At Princeton, however, nostalgia doesn’t play by any of these rules. As the year winds down with all of its closing rituals — the end of classes, the hoopla of Lawnparties and Houseparties and the panic about what to do with all the stuff in piles around your room — no one’s thinking about mid-century advertising execs and their busty secretaries. Instead, we’re wondering just where these past few months went. Why does that class you dropped on the day of the deadline feel like something you took first semester? How did Intercession become spring break become Lawnparties become … now? When did we get so “old”?
As a freshman, one of my most nostalgic moments was prefrosh weekend, and I imagine this is a reaction shared by upperclassmen, even those for whom high school is little more than a distant memory. As college students, we’re barely older than the prefrosh, at least in the grand scheme of things, but something about that time of life is “awww”-inducing. As I showed my prefrosh the futon and listened to her talk about her other options, it was easy to recall my own senior year: senior beach trips and posed prom pictures and the feeling that the world was finally going my way.
That end-of-high-school freedom is profoundly different from where I am now, a world where grades and schoolwork matter again. And maybe that is the key to nostalgia: It’s a feeling that you can remember, but never quite reach again, those special moments. It’s why the freshmen are “awww”-ed at during their freshman-week ignorance by upperclassmen, why juniors smile when sophomores finally declare their majors, why alums ask seniors if they’re excited for graduation. These are moments that those older than you can remember but not quite relive.
This helps, perhaps, to explain the fanfare of Reunions. Though I’ve yet to experience their debauched glory, even mentioning them elicits smiles from my upperclassman friends, and they’re all alums can talk about if you happen to stumble upon one outside of the Orange Bubble. Essentially, though, any reunion is institutionalized nostalgia, a time to remember four years of your life for the rest of your life. But what is interesting about Princeton’s approach is that it roots out nostalgia even in the current students, making them nostalgic for the year that has just slipped by, for events that have just occurred and even, strangely, for the moments to come.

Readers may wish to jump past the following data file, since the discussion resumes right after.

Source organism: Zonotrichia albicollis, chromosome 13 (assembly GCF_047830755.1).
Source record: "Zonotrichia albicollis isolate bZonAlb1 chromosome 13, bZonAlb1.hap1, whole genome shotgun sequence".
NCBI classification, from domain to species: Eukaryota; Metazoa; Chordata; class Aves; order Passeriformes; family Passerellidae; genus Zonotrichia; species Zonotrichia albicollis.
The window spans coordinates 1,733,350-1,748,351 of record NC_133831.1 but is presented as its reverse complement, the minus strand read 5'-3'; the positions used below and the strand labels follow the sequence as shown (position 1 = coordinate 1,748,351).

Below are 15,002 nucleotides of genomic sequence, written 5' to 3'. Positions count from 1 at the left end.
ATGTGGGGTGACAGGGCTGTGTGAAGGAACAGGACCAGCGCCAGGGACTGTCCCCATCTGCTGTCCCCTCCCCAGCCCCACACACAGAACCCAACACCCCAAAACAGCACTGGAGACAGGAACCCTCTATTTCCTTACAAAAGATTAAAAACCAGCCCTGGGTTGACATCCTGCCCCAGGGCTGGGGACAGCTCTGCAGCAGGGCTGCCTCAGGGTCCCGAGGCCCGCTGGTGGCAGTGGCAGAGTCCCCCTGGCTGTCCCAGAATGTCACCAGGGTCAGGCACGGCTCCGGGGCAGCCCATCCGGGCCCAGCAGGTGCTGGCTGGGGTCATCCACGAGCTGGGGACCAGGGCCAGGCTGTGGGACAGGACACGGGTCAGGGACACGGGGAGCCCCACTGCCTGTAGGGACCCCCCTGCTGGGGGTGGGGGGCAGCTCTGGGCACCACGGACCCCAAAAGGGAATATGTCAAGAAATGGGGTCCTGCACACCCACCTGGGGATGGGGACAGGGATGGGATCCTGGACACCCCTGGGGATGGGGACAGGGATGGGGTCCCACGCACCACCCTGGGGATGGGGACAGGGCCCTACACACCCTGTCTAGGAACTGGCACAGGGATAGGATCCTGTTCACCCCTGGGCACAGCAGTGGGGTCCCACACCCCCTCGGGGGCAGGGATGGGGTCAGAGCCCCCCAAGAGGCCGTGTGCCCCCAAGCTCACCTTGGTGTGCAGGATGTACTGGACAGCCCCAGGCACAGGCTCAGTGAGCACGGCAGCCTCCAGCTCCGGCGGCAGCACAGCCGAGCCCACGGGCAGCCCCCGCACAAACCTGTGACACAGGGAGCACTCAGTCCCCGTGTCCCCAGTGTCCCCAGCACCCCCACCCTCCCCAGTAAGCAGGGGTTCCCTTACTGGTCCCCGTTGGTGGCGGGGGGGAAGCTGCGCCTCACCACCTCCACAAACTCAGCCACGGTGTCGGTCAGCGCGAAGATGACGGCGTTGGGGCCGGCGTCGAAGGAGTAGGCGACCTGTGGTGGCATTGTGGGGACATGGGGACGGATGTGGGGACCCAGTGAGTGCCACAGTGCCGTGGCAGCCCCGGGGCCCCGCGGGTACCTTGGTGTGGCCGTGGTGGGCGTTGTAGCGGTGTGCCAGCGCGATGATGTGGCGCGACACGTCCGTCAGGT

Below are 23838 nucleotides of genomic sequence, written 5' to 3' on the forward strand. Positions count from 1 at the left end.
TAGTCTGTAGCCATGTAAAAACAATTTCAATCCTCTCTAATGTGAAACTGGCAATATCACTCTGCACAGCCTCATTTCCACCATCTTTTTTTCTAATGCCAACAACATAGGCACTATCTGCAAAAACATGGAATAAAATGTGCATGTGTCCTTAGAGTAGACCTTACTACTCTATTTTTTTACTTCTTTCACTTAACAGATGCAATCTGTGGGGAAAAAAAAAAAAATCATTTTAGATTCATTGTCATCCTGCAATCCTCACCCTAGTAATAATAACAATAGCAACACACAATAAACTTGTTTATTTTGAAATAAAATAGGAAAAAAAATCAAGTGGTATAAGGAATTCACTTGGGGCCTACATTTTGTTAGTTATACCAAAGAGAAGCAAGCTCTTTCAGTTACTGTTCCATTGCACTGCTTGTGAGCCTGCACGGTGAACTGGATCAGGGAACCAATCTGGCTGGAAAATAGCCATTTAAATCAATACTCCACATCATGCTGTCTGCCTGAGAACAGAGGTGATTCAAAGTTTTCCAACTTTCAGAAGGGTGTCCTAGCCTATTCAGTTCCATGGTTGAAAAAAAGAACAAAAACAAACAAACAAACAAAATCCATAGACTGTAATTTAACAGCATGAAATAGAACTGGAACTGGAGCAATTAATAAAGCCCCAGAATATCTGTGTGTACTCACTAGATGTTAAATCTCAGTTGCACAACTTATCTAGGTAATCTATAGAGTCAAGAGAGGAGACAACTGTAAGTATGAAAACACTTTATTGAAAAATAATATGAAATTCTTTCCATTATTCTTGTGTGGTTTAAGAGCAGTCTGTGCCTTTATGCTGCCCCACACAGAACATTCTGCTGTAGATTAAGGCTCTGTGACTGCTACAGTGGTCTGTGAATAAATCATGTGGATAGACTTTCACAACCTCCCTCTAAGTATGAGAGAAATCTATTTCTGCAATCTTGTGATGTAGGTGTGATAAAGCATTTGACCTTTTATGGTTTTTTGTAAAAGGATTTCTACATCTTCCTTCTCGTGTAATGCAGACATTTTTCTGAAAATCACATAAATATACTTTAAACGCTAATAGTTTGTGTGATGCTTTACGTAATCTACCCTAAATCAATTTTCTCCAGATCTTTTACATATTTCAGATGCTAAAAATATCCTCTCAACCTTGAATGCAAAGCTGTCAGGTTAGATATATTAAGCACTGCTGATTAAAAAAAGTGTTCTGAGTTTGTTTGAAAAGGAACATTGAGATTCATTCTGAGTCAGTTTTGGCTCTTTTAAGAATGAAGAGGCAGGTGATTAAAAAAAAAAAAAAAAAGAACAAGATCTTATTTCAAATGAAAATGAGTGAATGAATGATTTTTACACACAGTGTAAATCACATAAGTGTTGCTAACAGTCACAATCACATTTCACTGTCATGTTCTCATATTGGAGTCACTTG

The same is true of more recent events. As you read this column, your friends are probably uploading pictures from the weekend. There you are in formalwear; there you are in various stages of undressed formalwear; there you are with your 12 popped collars listening to Childish Gambino. These events happened just this past weekend, but already, as the demands of reading period set in, it seems like another era. The champagne-littered lawn of Tiger Inn might as well be the mod set of “Mad Men” for all that it feels like the Princeton campus now. Suddenly, the school year feels like it’s really ending, even though it hasn’t yet.
And if you want to wallow in nostalgia about recent events, software makes it easy. Programs like Instagram allow you to add a yellow, washed-out tinge to your pictures that smacks of days gone by. The joke, of course, is that even as the pictures look decades old, you can upload them to Facebook as you take them. Instagram is thus both nostalgic and of-the-moment. And it’s worth mentioning that Facebook bought Instagram last month for $1 billion, despite the fact that Instagram brings in no revenue. Why make that kind of business deal? Because even as Facebook is about staying up-to-date with friends, it is also about remembering — and sometimes, like at the end of the Princeton year, those two ideas are almost interchangeable. Almost as quickly as moments happen, they are over, remembered only in Facebook picture comments.
If Gopnik is right about one thing, it is that nostalgia is a part of Princeton culture. Perhaps it’s something to do with our age, with the time constraints of a school year or with our unique Princeton traditions. But whatever the reason, nostalgia at Princeton doesn’t quite work around 40-year cycles; instead, it works around our own unique traditions and the end-of-year sense that even as things are happening, they are slipping away.
Cameron Langford is a freshman from Davidson, N.C. She can be reached at email@example.com.
Original URL: http://www.dailyprincetonian.com/2012/05/07/30904/